The two forms torque sensing and non sensing are like chalk and cheese on the trail, much less so on the road. The Bafung series were built to put on Chinese commuter bikes, the Chinese don't do exercise on the way to work, the Bafung therefore was designed as a pedal and go, push the pedals and the bike will ramp up the power until you reach the speed you want and hey presto you are at work without a sweat.
The TDSZ2 is a torque sensing beastie and if you don't put any energy in, it won't either. Simple, it makes you pedal harder and it will match you by a percentage depending on what mode you have it in, not unlike the Bosch and Yamaha versions.
On the trail the BB series are a pain in some ways, you have to be prepared to program it to your requirements, from the factory they are terrible off road. But there are plenty of programs available and they program pretty easily and you can get them sort of good particularly if you have some sort of impediment such as a damaged knee or fitness problems. I have mine now where its comfortable off road but more like a small motorbike than a pedal bike. They also require quite a lot more hardware on the bike such as brake cutoffs as they can be somewhat slow in shutting power down on single track style riding.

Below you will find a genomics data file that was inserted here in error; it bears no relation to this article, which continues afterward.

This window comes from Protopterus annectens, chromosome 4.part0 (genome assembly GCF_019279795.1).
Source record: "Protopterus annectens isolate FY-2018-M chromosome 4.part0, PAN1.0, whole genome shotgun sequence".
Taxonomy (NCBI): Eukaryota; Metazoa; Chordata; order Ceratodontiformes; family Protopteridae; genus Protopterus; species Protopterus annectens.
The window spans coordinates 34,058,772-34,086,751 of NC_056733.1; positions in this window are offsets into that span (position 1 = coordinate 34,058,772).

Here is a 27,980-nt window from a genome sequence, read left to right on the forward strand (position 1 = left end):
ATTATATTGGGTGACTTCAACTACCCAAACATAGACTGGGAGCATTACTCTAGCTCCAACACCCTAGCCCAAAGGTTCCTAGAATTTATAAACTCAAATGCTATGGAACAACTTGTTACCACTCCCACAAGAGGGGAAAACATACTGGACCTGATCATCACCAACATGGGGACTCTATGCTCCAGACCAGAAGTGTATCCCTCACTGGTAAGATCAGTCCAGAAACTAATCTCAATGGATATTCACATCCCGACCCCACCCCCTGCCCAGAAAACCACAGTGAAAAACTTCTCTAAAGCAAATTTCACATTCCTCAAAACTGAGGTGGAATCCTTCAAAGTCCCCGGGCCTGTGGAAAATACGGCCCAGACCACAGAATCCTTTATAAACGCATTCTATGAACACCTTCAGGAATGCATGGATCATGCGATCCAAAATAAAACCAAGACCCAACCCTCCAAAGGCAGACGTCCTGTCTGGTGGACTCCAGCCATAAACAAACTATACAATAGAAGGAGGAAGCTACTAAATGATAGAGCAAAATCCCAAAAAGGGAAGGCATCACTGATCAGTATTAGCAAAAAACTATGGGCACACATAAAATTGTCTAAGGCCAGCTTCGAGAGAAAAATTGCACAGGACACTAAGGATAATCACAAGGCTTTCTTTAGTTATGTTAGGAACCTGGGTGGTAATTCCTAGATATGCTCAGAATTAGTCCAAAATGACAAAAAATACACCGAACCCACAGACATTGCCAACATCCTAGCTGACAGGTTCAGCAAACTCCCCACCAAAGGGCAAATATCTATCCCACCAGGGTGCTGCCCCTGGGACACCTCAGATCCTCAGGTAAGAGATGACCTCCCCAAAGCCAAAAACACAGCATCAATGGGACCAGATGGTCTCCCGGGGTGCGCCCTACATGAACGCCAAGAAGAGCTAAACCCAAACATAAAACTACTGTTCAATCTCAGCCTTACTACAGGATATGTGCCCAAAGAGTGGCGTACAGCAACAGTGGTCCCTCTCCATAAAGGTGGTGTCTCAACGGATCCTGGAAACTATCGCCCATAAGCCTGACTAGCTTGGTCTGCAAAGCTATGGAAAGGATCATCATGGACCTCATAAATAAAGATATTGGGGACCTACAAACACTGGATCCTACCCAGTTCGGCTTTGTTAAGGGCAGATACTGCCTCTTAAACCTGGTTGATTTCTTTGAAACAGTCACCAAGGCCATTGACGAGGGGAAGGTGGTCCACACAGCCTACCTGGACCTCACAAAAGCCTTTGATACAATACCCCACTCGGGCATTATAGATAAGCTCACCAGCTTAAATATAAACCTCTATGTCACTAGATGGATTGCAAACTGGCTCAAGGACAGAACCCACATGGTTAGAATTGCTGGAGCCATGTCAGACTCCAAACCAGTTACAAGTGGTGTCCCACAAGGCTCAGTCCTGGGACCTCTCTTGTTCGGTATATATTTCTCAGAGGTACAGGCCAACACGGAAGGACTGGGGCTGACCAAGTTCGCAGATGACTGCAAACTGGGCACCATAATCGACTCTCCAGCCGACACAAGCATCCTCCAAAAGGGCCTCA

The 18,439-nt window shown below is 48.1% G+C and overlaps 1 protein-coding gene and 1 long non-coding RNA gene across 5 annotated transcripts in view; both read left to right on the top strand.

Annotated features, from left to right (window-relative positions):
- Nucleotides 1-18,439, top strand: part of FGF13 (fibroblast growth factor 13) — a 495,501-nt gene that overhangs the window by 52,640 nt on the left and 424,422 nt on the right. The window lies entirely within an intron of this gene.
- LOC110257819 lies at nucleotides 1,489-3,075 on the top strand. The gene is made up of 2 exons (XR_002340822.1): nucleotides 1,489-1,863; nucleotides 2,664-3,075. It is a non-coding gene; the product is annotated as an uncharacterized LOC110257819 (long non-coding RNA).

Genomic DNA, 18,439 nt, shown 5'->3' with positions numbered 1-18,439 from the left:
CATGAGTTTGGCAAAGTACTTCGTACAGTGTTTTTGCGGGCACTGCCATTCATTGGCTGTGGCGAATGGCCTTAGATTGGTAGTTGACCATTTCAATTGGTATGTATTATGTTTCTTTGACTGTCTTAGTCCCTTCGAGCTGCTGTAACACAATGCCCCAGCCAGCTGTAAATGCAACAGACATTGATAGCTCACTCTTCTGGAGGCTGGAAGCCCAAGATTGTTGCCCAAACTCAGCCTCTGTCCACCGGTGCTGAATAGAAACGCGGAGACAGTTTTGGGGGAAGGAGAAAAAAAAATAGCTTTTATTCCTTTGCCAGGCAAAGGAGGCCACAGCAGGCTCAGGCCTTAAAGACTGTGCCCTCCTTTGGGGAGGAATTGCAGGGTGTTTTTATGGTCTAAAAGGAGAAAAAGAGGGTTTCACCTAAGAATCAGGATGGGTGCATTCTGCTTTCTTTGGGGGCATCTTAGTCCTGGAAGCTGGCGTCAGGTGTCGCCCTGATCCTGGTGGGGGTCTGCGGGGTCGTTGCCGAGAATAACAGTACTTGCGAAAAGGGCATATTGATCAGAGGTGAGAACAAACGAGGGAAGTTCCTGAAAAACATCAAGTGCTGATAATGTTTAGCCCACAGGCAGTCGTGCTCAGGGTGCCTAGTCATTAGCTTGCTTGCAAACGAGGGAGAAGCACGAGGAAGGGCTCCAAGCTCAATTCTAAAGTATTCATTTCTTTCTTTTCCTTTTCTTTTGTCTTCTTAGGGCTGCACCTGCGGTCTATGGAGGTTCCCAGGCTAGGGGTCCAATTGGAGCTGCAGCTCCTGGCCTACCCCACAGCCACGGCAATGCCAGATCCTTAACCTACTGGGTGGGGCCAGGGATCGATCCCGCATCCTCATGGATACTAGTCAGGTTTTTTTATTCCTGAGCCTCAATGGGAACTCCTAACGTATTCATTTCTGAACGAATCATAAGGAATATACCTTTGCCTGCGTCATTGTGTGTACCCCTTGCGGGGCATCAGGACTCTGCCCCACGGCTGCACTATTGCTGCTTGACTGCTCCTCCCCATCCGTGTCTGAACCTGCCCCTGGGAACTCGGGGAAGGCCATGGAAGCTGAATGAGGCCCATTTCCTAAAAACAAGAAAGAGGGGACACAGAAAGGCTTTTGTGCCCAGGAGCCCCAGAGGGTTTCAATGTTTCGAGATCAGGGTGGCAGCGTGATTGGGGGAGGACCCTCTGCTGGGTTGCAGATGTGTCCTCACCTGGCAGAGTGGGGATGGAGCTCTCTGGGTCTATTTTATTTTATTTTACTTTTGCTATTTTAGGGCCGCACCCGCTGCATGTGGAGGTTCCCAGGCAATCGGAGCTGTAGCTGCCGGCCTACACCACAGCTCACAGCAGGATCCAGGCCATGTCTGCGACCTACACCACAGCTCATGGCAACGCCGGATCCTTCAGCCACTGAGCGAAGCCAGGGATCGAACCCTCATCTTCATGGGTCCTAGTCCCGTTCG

The TDSZ2 is very simple, doesn't need brake shut offs and stops instantly the second you stop peddling, but it needs you to get sweaty and put in some effort. On the off road trails its actually very good and an equal to the Bosch I have ridden with the plus of being able to remove the speed limit. Downside is the reliability is similar to the early Bafungs, improving as they get used more and if you ride them sensibly they are a rewarding ride. Forget to change into the gear before stopping that you need for the next start and with the added torque and you giving it a big heave, the blue gear can be an issue but resolvable by fitting the widely available brass gear, ride them as you would a mtb bike and you won't have any problems.